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Best international players? They're not necessarily in the NBA.

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But now, these players are drawn back to Europe. “Basketball is now closer to soccer than ever before,” says Ferdinando Minucci, president of the Montepaschi Siena club and Euroleague executive of the year last season. With no history of fan violence, basketball is perceived as family-friendly, making it an attractive investment for big companies, he adds.

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And with the increased popularity of the game in Europe, continental clubs are now willing to invest in players.“These teams are spending money they don’t have, just to compete,” says Capicchioni. As a result, a handful of clubs are competitive in salary terms with their NBA counterparts.

While the NBA continues to attract the top performers worldwide and pays them accordingly, “mid-level European players in the NBA have recently discovered that they have a much bigger market in Europe, particularly Russia,” Mr. Ricciotti points out.

“The top 20 are Americans – Europeans are not as good. But in the middle [of the NBA], Europeans are very close,” adds Mr. Minucci. “The star system in Italy is not as important as in the NBA,” he says, which makes it easier for mid-level players to make the jump across.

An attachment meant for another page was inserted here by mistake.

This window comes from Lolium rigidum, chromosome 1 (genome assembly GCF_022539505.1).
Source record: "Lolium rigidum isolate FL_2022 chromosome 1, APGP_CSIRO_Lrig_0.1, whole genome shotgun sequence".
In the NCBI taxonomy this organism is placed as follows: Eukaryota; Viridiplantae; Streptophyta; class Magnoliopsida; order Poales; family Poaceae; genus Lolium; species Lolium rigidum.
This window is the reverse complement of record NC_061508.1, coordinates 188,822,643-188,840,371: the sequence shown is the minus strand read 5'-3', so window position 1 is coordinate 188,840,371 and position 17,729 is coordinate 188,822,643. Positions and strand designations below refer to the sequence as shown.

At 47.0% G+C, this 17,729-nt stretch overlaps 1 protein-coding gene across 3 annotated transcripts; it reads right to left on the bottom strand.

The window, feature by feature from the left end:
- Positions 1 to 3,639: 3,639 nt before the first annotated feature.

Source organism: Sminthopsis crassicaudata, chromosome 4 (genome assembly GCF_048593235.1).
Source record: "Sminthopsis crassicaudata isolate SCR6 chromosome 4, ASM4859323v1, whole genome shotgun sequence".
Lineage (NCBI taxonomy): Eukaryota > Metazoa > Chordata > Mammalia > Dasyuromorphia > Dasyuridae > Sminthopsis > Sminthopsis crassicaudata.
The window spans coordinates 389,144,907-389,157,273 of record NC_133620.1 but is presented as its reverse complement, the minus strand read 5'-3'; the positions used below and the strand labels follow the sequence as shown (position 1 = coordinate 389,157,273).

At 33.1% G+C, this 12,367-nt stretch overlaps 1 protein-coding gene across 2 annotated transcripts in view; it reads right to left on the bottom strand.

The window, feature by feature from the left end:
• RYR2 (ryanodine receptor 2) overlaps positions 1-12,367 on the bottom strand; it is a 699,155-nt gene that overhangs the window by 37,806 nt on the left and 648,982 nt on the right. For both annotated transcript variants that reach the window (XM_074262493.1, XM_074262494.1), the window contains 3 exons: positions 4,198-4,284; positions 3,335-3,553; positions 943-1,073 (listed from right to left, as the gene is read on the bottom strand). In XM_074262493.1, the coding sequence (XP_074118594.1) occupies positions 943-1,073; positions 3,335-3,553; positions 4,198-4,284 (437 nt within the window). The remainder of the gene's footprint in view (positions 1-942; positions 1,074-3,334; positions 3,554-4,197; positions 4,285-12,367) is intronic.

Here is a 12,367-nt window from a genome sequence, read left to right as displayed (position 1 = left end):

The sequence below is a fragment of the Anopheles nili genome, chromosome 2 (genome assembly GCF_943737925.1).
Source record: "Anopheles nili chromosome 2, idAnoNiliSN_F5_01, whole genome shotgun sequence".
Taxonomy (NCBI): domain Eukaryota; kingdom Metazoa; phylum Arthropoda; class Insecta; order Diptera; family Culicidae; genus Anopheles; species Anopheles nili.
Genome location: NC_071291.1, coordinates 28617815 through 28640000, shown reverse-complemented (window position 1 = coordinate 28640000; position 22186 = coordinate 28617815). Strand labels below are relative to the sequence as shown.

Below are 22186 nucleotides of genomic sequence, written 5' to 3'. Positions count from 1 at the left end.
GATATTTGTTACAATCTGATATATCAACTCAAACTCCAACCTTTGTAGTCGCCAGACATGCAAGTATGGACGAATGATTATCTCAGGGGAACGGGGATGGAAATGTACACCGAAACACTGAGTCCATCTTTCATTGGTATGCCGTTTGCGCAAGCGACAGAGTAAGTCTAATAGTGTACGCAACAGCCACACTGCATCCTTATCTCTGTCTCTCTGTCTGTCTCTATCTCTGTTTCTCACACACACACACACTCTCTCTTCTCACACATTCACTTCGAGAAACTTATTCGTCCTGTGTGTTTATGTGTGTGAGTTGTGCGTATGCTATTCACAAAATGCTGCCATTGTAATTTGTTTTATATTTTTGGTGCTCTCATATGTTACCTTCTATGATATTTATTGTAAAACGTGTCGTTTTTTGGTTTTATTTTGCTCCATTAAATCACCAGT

As a result, young players on the verge – not in the twilight – of success are attracted to top European clubs. Mr. Navarro, for example, fulfilled every player’s dream of playing in the NBA. But after one successful season playing for the Memphis Grizzlies, which included being named to the NBA All Rookie second team, the Spaniard decided to head home to finish his career where it started, in Barcelona.

His new four-year contract dwarfs his NBA salary, which topped $500,000 last year. His current earnings are reportedly 10 times that amount.

Two other players represented by Capicchioni’s Interperformances agency also bolted the NBA for European windfalls this summer. Bostjan Nachbar opted not to re-sign with the New Jersey Nets in favor of a reported three-year, $14.3 million salary with Russian club Dynamo Moscow.

Similarly, Jorge Garbajosa left the Toronto Raptors to join the Russian club BC Khimki, where he’ll join fellow Raptor Carlos Delfino next year. No team has been harder hit by player defections than the Toronto Raptors, which has lost three people this offseason to big European contracts. “The money is so high, you can’t turn it down,” says Capicchioni.

Others who took the trans-Atlantic jump include Josh Childress, a forward who left the Atlanta Hawks for Olympiakos in Greece, and high school phenomenon Brandon Jennings, who will play in Rome next year rather than at the University of Arizona.

But there are tradeoffs. Many of the players opting for big contracts are not joining teams that play at the continent’s highest level, the Euroleague. “They’re putting aside personal goals for financial security,” says Ettore Messina, the coach of CSKA Moscow, a top Russian club and last season’s European champion.

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